The latest enterprise technology buzz is around the Internet of Things (IoT). Those everyday devices that have IP addresses so that they can be wirelessly monitored and managed over the Internet. Tracking goods electronically is a concept that has been with us for some time, especially in retail point of sale (POS). What’s different is that IoT technology is becoming more prevalent and sophisticated. The benefits of applying IoT for POS applications and analytics are also becoming more advanced.
Retail is extremely competitive, and retailers operate on narrow profit margins, especially with the boom in online shopping. Stores now have to compete with every other retailer on the globe. Sometimes the brick-and-mortar storefront even has to compete with its own online brand. Retailers are anxious to try anything that will give them a competitive edge, and as a result, POS is increasing sales profits with the help of IoT. According to research, retail spending on IoT technology is expected to reach $2.5 billion by 2020.
So how is IoT changing the retail infrastructure, and how can solution providers capitalize on these changes? Here are some innovations:
RFID for IOT for POS
Radio-frequency identification (RFID) may be the first retail application for IoT. RFID allows retailers to take end-to-end control of inventory, tracking goods at each step through purchase. RFID also eliminates the need for bar-code scanners at the register. It can even enable the customer to charge a product to his or her credit card via smartphone before leaving the store. Though expensive, it is already proving valuable and points the way to other ways that retailers can apply IoT for POS.
IoT-enabled retailers no longer have to walk the aisles with clipboards and scanner guns taking inventory. Retailers lose an estimated $224 billion from excess inventory and $45 billion for not having inventory in stock. While stores still need to take a complete inventory on an annual basis. The automated IoT inventory management enables real-time tracking at the point of sale. It provides an ongoing snapshot of goods in stock, and generates data for analytics to predict inventory requirements.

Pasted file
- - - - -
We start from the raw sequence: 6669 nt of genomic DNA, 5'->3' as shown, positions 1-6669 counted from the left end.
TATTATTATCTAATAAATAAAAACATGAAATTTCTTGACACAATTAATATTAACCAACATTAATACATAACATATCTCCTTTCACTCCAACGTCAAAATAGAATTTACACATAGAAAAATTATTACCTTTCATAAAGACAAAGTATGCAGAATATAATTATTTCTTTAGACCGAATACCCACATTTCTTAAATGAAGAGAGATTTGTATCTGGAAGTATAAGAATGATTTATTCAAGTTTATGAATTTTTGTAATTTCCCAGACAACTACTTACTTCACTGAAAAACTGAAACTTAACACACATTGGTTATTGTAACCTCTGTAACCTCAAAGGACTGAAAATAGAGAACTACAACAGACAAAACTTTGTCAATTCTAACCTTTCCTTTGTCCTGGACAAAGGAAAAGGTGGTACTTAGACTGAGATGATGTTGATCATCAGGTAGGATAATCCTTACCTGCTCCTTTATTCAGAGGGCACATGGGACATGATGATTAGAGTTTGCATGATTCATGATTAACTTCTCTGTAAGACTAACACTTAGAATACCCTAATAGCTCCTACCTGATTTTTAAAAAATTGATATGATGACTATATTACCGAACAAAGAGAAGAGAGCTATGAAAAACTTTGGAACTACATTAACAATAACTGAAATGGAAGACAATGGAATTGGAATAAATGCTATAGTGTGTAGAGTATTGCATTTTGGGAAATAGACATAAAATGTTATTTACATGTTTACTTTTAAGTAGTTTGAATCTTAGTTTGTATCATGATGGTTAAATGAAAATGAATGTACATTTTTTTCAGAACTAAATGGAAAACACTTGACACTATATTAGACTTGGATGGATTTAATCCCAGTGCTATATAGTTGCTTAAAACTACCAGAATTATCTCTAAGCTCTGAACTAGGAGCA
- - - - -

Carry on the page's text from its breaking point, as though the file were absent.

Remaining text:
Retailers are finding they can actually increase sales by bringing the POS system to the customer on the sales floor. More stores are equipping sales staff with wireless tablets that can handle credit card transactions. This makes it easier to assist customers on the spot, checking inventory for size, color and other variables and making the sale without going to the register. The IoT technology tracks pricing and inventory, including discounts and sales, and items are logged as sold as soon as the transaction is complete.
More retailers are experimenting with in-store smartphone marketing. Low-power wireless devices transmit signals to shoppers as they walk down the aisles. They send coupons and specials to their smartphones as they pass by goods on the shelves. Using IoT and POS technology, these instant bargains can be tailored to consumer buying habits, browsing habits and other criteria to increase the impulse to buy.
As the lines between brick-and-mortar and eCommerce shopping continue to blur, tracking delivery of goods to customers’ doorsteps becomes more important. More retailers are integrating their in-store and online sales so that customers can shop online and pick up in the store or shop in the store and order for delivery. Retailers realized that consumers are increasingly using stores as real-world catalogs, checking out goods on the shelves before looking online for a better deal. Integrating online and in-store sales means fewer lost sales, but it also means more inventory tracking is needed. With IoT technology, goods are scanned at delivery, the delivery logged, inventory updated and the consumer notified by email, all by reading the goods with a handheld device. Consumers can even use their RFID apps to pay for purchases such as pizza delivery.
All these new retail strategies are being driven by both IoT and POS technology, which means the solution-provider opportunities abound. As retailers adopt new POS strategies, they need POS tablets or phones. They further need a secure in-store wireless systems, new scanners, inventory control software. In addition, there are big opportunities in big data, because the additional data generated by IoT/POS transactions can yield new insights about customers, pricing, product sales trends and more. Smart solution providers will be on hand to help re-sellers harness new technologies for new profits.